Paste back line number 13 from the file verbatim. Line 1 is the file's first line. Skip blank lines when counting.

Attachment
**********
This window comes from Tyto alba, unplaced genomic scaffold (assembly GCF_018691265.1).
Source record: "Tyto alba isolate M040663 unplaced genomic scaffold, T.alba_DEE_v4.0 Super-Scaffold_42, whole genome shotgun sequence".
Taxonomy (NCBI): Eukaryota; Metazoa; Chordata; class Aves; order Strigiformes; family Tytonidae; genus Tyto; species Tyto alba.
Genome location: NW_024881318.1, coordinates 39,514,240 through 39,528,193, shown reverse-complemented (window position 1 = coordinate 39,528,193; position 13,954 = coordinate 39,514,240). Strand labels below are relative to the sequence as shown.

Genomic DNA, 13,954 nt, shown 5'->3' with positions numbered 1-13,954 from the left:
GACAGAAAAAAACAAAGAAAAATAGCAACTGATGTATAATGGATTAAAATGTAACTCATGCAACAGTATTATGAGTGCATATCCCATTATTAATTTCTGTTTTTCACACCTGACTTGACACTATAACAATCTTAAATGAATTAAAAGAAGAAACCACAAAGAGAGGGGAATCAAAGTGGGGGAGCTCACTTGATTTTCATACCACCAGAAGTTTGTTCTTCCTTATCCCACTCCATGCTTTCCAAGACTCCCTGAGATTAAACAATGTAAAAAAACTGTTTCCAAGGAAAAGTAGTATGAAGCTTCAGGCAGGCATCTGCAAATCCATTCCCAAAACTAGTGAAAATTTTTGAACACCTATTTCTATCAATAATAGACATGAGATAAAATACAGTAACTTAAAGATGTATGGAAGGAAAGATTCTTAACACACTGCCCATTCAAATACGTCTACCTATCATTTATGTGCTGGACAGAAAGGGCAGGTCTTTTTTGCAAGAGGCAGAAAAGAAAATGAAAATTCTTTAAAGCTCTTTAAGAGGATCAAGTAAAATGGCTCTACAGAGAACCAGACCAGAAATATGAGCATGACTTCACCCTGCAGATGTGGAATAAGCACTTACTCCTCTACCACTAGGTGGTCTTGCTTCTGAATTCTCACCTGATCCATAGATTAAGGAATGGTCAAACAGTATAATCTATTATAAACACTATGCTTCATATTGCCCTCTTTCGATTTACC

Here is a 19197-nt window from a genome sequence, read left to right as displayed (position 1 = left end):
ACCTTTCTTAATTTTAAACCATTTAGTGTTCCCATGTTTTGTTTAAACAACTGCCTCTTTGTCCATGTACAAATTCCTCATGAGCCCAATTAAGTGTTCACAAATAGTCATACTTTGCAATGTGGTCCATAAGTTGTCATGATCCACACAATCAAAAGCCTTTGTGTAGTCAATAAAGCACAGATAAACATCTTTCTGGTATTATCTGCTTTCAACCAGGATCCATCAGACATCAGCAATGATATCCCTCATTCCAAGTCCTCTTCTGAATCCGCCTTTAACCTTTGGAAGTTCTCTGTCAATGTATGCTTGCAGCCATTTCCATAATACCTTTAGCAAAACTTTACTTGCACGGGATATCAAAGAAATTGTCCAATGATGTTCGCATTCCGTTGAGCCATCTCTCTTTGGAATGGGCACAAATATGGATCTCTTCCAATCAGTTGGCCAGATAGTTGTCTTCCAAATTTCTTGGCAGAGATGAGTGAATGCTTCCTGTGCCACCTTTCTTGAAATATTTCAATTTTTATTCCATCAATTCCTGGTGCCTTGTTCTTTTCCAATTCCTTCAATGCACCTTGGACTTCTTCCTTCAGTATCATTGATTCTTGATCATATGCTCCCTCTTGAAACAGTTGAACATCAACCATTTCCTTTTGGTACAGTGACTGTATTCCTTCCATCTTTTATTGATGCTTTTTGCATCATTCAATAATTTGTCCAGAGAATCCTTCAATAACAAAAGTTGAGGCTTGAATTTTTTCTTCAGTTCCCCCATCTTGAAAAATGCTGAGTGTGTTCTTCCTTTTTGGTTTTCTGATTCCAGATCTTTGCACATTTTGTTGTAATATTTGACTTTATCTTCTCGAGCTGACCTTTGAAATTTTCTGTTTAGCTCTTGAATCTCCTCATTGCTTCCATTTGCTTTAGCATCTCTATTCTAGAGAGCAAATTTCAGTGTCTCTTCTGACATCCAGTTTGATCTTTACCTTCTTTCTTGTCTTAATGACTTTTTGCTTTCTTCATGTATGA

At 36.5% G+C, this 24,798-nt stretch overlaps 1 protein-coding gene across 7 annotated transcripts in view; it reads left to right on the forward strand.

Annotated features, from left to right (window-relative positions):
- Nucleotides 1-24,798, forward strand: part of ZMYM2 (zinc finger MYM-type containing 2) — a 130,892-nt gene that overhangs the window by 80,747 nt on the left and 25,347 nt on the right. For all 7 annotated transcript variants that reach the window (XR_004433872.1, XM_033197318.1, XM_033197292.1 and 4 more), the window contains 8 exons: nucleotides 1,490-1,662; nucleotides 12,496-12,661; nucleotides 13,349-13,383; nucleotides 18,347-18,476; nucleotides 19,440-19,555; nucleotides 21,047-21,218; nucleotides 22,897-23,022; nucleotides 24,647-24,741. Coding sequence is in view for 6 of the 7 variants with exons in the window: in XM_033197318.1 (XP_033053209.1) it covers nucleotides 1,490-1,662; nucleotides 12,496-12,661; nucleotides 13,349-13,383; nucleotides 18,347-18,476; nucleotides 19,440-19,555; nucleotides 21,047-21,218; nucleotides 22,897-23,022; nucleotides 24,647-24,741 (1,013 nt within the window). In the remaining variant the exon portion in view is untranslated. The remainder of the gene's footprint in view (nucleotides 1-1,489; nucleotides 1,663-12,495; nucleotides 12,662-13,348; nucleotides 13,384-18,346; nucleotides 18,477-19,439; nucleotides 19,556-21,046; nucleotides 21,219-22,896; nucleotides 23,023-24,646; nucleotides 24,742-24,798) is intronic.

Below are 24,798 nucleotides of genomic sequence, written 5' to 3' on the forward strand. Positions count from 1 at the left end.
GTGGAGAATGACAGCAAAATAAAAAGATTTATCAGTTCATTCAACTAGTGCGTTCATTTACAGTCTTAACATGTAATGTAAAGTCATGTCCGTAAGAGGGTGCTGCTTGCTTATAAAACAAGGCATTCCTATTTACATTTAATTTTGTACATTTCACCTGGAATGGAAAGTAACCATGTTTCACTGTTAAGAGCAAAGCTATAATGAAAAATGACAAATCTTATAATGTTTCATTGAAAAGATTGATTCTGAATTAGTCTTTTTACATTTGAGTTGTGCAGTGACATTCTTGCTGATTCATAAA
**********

GTGGAGAATGACAGCAAAATAAAAAGATTTATCAGTTCATTCAACTAGTGCGTTCATTTACAGTCTTAACATGTAATGTAAAGTCATGTCCGTAAGAGGGTGCTGCTTGCTTATAAAACAAGGCATTCCTATTTACATTTAATTTTGTACATTTCACCTGGAATGGAAAGTAACCATGTTTCACTGTTAAGAGCAAAGCTATAATGAAAAATGACAAATCTTATAATGTTTCATTGAAAAGATTGATTCTGAATTAGTCTTTTTACATTTGAGTTGTGCAGTGACATTCTTGCTGATTCATAAA